I nodded once and remembered in a flash the thousand times I’d done that before. I felt my lips start to lift into that old familiar smile we so often shared, but I looked away—out the window and then to the floor. I pushed my mouth to a frown and dropped into the chair next to his bed. “Why didn’t you tell someone…me?”

He didn’t say anything for such a long time I thought maybe he hadn’t heard.

If you were to take a picture of our eyes—you’d think he looked younger than I. His blue eyes always reminded me of the way a child’s eyes look while they’re laughing. It was hard to look at him and not smile. He was the kind of man who’d say things like, “Why use two words when one’ll do.”

I remember when I was a boy I had gotten real angry at my folks, and told Granddad, “They never listen.” 

He had said, “Let your eyes and ears do most of the talkin’ and your folks’ll listen.” I’ll never forget that…it was true. It worked. They let me have that blue heeler pup. One eye was blue and the other was brown. I named him, Blue—after Granddad’s eyes.  

I let my eyes return to him. He was staring at the white ceiling above his hospital bed, but as soon as my eyes landed on his face he rolled his head and his blue eyes caught my gaze. I shook my head. “Why didn’t you say something?”

His shoulders raised and then settled back down, his head turned ever so slightly from side to side and then one brow lifted as he pulled in a slow breath and parted his lips. “Nothin’ to tell.”

“Nothin’ to tell? What are you talkin’ about?” I stood and pointed at him, his bed. “You’re in the hospital, eaten up with—” I shook my head because I couldn’t say the word that started with a c because if I did it’d make it true. I swallowed hard and put my hands on his bed rail. “You’re lying on your…bed.” I couldn’t say the d word either.

 He smiled. He. Just. Smiled.

“Granddad, why didn’t you tell me you were sick? The doc said you were in pain for a long time.” I looked in those eyes, they were smiling…still. “This is serious. I could’ve come sooner. If you’d have said…we could’ve. We should’ve—”

He rested his hand on mine.

“Every single time I called you’d tell me you were doing fine.” I pulled my hand out from under his and crossed my arms. “That wasn’t true.”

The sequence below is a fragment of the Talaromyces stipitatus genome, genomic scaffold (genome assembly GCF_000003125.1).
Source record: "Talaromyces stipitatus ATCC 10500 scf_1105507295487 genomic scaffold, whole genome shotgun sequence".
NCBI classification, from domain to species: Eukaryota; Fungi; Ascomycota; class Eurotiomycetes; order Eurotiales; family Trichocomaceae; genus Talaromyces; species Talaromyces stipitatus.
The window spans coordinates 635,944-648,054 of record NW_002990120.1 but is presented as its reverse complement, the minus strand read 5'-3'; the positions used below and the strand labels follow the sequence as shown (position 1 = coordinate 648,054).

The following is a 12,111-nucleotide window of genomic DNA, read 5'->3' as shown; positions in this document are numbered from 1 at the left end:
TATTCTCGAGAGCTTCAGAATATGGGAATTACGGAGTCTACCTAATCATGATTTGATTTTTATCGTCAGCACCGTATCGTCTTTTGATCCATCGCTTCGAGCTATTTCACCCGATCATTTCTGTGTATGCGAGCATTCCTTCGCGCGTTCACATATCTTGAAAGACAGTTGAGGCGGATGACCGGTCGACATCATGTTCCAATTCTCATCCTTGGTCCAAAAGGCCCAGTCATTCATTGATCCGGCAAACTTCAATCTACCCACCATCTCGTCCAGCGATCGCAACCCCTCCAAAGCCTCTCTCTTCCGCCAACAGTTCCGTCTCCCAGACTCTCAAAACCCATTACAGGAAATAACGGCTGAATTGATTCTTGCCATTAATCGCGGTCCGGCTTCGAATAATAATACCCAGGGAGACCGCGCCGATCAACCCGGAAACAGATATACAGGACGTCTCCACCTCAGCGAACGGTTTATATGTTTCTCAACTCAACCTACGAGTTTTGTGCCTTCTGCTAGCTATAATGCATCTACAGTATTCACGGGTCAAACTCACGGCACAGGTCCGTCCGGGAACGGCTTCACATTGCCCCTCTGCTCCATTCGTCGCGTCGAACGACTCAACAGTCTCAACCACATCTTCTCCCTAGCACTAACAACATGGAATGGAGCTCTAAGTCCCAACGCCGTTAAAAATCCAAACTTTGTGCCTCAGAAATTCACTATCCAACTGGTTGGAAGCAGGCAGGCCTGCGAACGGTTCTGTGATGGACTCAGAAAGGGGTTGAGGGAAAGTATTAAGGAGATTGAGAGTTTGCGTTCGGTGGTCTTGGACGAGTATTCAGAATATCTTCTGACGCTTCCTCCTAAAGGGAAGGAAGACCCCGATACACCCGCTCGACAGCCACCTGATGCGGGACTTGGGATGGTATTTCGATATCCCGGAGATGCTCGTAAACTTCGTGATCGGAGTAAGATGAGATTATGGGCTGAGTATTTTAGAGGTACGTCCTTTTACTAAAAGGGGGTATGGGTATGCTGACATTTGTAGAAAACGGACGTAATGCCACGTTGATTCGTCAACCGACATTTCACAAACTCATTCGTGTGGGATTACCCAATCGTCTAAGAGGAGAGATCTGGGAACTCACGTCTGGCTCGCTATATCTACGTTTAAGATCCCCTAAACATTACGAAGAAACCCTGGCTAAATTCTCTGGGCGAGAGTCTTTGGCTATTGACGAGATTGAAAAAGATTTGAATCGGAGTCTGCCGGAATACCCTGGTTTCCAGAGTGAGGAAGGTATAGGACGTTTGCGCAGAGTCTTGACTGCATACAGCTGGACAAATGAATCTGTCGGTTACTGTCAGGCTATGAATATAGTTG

His smiling eyes never wavered. I thought they would. I figured he’d look away knowing he’d been caught in a lie. He told me he was fine when clearly, he wasn’t. He lied. I remember it as clear as day.

Every time I called, I’d ask, “How you doing Granddad?”  

And he’d always say the same thing. “Doin’ well. And you?”  

I’d tell him about my job and the trouble I was having with my old truck—his old truck he gave me. He’d ask if I wanted to go fishin’. I used to find the time…but it’d been a while. A month or two, or maybe it was last year since I found the time. Or was it the year before? Anyway, he’d always ask the same questions like a stuck record. 

“Have you worn that Bible out yet?” He’d given me a leather Bible with my name engraved on the front for a graduation present. Inside the front cover he’d written, “A Bible that’s fallin’ apart is owned by folks who aren’t.” The day he handed it to me he said. “Let me know when you need a new one.” 

Whenever he brought that up is about the time I'd change the subject or have to get off the phone. Never thought about it much…but that’s how our phone conversations would go.

Granddad continued to look at me with those blue eyes.

I couldn’t believe what I was about to say to the man I respected more than anyone else in the world. “You lied.” I sucked in a quick breath not believing my ears. I felt a little dizzy and grabbed the bed rail to steady myself. I had to start talking before I started crying. “Granddad you always said you were doin’ well, when you weren’t—that’s a lie.”

He wrapped a strong sun-spotted hand around mine. “It is well.”

“It is well.” I pulled my hand from under his. “It is well? No, it isn’t.” I shook my head and walked toward the door. “If you’re not going to be honest, then there’s no use in even talking—”

He sat straight up in bed and lifted both hands. “It is well…with my soul.”

His smile never faded and his eyes never closed...that was the last words he ever spoke. 

I drove home in a blur of angry tears.

It took longer than it should’ve but when I finally found that old Bible and threw it against the wall. “I’ll wear you out now” I shouted. It hit the floor and the back cover flipped open.